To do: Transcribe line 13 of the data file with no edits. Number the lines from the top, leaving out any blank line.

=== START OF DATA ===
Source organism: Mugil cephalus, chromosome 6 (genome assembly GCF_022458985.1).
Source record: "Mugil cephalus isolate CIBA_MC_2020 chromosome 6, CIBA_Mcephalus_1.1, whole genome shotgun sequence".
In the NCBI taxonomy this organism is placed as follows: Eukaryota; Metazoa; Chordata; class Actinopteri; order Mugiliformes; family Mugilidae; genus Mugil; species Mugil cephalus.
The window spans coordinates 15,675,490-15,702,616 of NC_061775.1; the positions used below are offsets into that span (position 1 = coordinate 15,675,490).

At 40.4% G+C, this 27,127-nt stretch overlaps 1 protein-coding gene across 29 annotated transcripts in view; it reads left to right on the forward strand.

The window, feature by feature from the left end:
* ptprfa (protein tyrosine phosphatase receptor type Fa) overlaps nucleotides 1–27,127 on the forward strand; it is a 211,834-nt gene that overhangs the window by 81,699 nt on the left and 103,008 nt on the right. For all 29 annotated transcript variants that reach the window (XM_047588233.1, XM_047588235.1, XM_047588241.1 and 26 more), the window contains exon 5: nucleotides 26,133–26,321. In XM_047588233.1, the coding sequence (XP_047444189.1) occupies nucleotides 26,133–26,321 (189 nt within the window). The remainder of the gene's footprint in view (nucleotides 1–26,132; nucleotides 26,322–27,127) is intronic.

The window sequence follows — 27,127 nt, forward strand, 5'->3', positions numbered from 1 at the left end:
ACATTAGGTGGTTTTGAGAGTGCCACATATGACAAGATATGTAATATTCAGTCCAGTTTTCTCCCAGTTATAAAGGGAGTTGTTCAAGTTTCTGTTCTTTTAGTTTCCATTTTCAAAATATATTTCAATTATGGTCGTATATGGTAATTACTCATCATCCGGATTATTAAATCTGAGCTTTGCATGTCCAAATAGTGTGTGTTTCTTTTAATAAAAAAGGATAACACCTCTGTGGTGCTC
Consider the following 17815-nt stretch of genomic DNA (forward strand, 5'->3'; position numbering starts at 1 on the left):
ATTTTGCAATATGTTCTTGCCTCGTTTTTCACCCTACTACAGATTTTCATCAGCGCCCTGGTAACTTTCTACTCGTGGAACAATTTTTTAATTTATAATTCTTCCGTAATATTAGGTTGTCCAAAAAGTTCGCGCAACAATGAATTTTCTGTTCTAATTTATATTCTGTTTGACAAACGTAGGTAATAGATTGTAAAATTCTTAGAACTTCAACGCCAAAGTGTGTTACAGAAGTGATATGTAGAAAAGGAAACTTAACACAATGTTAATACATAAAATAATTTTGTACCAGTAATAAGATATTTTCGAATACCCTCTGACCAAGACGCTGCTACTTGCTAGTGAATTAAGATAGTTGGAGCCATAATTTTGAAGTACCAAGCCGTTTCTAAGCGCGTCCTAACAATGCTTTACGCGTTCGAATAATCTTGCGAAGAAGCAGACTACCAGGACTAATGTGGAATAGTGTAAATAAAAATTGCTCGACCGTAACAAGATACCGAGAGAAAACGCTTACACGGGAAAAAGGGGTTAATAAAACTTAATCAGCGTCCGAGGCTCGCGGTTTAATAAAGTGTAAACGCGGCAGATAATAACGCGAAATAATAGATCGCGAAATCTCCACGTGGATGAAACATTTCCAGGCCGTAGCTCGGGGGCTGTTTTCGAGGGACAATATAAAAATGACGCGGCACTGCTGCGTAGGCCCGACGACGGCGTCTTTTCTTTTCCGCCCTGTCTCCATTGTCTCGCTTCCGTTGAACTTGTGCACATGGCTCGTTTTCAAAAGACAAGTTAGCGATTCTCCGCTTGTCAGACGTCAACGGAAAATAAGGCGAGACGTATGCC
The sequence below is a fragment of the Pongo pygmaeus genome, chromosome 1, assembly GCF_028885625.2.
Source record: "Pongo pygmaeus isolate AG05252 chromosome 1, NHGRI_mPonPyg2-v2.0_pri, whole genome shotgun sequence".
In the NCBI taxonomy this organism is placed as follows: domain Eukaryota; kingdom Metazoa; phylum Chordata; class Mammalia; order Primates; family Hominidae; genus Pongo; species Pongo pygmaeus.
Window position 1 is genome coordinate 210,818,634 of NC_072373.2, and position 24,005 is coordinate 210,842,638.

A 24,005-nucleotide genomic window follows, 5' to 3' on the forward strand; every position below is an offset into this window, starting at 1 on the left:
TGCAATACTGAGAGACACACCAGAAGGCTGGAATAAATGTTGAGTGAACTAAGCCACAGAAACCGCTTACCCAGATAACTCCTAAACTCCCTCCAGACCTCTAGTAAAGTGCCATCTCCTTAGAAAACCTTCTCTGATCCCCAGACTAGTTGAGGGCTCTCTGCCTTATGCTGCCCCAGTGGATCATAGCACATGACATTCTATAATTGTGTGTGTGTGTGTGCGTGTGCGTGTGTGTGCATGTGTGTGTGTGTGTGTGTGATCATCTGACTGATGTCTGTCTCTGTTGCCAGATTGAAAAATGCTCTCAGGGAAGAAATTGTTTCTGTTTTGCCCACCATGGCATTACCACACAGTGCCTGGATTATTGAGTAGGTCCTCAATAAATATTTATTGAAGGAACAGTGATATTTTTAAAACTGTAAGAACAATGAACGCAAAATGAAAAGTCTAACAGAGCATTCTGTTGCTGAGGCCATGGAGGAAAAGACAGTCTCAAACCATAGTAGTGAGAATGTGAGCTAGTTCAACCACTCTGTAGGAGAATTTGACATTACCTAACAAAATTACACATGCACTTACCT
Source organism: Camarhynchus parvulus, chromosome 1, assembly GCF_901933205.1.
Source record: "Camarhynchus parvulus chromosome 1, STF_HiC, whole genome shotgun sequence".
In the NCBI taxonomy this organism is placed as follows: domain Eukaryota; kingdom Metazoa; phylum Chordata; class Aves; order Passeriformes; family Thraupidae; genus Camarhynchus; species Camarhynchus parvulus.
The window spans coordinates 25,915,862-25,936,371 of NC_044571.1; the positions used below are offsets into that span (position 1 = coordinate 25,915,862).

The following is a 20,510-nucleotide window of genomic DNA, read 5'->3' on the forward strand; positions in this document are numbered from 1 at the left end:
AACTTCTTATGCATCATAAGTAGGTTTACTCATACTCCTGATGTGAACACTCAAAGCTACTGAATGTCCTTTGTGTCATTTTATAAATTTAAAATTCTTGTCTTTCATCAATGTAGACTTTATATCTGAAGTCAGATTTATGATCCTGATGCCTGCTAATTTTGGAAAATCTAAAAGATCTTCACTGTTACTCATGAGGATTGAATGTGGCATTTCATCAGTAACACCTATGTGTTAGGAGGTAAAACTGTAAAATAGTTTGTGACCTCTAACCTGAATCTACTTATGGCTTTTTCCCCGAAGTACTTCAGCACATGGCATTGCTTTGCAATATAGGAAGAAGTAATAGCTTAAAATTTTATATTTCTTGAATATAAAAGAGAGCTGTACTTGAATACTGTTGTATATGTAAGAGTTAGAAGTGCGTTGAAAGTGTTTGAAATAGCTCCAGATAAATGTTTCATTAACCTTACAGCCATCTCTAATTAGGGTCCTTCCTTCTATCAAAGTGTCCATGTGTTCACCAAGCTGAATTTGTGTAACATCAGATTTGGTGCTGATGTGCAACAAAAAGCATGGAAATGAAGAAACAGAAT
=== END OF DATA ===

Source record: "Pongo pygmaeus isolate AG05252 chromosome 1, NHGRI_mPonPyg2-v2.0_pri, whole genome shotgun sequence".